US Senate greenlights $190bn tech competitiveness plan
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The US Senate has voted strongly in favour of a package of legislation intended to counter the perceived threat of Chinese tech capabilities. The measure authorises $190bn to strengthen domestic R&D.
Chinese tech companies such as Huawei and ZTE have frequently been used as proxies for their home country in the ongoing trade war between the US and China. Republicans and Democrats – which have otherwise agreed on little else – have taken a tough line against Beijing, and there has been considerable continuity between former President Donald Trump’s aggressive stance and that of President Joe Biden.
Among his first announcements in office, Biden promised to support the growth of industries for designing and manufacturing critical technologies domestically, particularly semiconductors and telecommunications hardware. At present, these areas are dominated by a small number of corporations, with manufacturing centred on East Asia, raising concerns about supply chain security (particularly in the context of the global chip shortage). The US share of global semiconductor manufacturing has fallen from 37 per cent in 1990 to 12 per cent today.
Biden aims to boost high-tech manufacturing in the US in order to establish resilient supply chains independent of China for national security purposes.
Now, the US Senate has approved a package of legislation aiming to boost US competitiveness in the tech sector to compete with China, while supporting the Covid-19 economic recovery. It authorises – among other funds – approximately $190bn to strengthen domestic R&D, such as with the establishment of a new AI and quantum science directorate with the National Science Foundation. Separately, an emergency fund of $54bn will be set aside for the commerce department to boost US production and research into semiconductors and telecommunications hardware. Most spending will occur in the next five years.
Commerce Secretary Gina Raimondo has said that the funding could support the creation of seven to 10 new chipmaking plants in the US. According to Senate Majority Leader Chuck Schumer, a Democrat, the US spends less than 1 per cent of GDP on basic research: less than half of what China does.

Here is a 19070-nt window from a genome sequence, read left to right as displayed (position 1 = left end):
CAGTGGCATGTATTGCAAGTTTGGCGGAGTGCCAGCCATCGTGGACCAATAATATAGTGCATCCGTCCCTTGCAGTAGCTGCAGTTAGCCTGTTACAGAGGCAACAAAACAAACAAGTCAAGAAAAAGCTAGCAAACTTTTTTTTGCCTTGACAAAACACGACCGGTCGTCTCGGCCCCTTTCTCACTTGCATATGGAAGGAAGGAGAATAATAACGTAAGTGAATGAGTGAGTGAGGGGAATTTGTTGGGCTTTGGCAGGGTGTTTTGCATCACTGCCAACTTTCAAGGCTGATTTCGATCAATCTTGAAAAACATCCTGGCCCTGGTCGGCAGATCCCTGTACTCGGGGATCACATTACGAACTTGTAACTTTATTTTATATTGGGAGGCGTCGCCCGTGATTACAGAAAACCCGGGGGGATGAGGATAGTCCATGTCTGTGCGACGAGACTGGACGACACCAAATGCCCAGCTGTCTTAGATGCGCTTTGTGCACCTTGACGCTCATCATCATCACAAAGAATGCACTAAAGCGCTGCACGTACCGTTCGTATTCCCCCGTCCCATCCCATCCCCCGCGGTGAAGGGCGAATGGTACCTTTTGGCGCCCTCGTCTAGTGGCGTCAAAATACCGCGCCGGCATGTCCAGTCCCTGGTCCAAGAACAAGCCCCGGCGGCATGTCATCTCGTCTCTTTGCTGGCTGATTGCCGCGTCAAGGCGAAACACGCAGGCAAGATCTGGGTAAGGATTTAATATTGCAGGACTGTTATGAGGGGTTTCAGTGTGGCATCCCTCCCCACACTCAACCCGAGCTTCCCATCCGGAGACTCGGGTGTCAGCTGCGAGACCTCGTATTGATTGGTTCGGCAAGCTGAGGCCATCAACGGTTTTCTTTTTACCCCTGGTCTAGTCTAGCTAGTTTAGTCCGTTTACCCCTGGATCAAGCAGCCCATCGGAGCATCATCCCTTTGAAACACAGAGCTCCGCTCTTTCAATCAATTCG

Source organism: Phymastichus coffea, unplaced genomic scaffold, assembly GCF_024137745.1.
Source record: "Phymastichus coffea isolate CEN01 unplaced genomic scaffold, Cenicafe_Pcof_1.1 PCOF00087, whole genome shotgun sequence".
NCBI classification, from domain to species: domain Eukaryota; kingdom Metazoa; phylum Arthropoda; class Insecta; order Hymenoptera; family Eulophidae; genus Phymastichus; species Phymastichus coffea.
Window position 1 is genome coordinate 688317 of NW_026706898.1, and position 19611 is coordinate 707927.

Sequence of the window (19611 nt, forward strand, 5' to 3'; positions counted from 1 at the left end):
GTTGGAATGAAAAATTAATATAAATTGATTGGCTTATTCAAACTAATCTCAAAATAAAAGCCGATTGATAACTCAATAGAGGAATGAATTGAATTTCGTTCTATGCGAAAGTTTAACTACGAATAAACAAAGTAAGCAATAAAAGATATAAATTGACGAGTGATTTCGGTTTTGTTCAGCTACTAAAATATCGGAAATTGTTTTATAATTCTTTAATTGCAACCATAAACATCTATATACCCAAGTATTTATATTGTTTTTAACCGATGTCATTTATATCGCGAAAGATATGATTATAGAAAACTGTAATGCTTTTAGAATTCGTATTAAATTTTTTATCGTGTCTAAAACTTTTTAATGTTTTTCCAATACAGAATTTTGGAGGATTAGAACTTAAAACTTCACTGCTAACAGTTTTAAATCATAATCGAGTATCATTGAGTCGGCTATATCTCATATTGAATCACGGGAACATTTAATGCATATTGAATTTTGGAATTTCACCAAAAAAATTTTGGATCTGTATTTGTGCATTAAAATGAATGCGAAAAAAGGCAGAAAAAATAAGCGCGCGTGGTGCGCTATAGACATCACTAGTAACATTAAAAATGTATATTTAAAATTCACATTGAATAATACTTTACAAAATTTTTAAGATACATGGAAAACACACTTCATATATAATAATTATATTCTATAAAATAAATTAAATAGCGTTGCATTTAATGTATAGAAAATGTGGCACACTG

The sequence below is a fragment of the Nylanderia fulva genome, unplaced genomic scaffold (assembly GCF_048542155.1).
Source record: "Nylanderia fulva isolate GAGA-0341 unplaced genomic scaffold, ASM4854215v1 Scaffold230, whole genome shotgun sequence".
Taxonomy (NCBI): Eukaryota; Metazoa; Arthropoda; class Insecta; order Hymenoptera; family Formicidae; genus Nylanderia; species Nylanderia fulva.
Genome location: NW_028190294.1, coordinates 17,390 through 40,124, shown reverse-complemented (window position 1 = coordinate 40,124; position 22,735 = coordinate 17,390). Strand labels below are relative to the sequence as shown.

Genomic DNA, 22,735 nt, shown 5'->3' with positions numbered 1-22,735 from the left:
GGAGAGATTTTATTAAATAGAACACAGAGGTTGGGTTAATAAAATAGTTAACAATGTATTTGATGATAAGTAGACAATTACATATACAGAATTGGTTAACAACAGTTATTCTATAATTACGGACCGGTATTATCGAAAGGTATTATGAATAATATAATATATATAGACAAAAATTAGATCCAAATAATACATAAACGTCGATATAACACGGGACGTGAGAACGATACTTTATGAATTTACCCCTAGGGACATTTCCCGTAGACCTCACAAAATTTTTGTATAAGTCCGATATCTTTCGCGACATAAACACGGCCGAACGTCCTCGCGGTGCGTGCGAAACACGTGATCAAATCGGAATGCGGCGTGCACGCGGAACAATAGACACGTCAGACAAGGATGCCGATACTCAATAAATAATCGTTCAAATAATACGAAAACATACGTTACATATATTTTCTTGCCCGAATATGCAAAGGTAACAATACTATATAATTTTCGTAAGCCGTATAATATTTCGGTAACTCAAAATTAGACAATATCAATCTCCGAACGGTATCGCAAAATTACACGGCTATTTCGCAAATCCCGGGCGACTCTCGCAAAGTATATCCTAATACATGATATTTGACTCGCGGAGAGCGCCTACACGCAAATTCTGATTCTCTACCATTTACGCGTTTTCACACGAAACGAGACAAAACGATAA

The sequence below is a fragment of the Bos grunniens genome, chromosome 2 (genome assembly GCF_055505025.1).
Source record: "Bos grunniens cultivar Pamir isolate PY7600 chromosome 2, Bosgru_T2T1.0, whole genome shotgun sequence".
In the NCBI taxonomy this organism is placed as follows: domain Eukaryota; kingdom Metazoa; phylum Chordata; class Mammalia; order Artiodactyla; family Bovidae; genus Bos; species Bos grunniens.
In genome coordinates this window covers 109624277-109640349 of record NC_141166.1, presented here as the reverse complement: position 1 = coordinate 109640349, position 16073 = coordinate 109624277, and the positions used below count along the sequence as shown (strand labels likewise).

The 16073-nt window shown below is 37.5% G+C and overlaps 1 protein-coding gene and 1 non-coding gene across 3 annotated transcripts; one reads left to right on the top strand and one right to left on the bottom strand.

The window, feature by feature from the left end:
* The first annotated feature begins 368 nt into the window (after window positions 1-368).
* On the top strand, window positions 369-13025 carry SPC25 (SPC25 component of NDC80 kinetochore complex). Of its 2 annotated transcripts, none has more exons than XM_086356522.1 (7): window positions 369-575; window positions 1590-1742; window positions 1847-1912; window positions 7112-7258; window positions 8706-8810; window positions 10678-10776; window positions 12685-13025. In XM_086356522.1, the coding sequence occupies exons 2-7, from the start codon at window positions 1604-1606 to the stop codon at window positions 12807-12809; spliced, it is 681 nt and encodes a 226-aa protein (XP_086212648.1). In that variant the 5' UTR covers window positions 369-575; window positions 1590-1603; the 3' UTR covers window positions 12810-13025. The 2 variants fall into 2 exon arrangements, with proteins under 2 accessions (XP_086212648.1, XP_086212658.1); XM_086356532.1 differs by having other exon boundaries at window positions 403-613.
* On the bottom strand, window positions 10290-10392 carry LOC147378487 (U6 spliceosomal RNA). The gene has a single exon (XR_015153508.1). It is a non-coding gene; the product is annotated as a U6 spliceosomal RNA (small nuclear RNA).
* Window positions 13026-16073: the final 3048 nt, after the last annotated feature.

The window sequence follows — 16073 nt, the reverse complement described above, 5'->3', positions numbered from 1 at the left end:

“The premise is simple: if we want American workers and American companies to keep leading the world, the federal government must invest in science, basic research, and innovation, just as we did decades after the Second World War,” he said. “Whoever wins the race to the technologies of the future is going to be the global economic leader, with profound consequences for foreign policy and national security as well.
“If we do nothing, our days as the dominant superpower may be ending. We don’t mean to let those days end on our watch. We don’t mean to see America become a middling nation in this century.”
Senate Minority Leader Mitch McConnell supports the legislation but said he would have liked more Republican-sponsored amendments to have been included: “Final passage of this legislation cannot be the Senate’s final word on our competition with China. It certainly won’t be mine,” he said.
The bipartisan legislation was passed with a 68-32 procedural vote and will now go to the House of Representatives – which already approved an earlier iteration – before being passed to the White House for executive approval. The bill includes several other provisions related to China, such as prohibiting ByteDance-owned TikTok from being installed on government devices, blocking the purchase of drones from companies backed by the Chinese government, and permitting diplomats and Taiwanese military to display their flag on official business.
President Biden said: “We are in a competition to win the 21st century, and the starting gun has gone off. As other countries continue to invest in their own research and development, we cannot risk falling behind. America must maintain its position as the most innovative and productive nation on Earth.”
The foreign affairs committee of China’s legislature, the National People’s Congress, criticised the passing of the bill, describing it as displaying a “Cold War mentality” and interfering in the country’s internal affairs.
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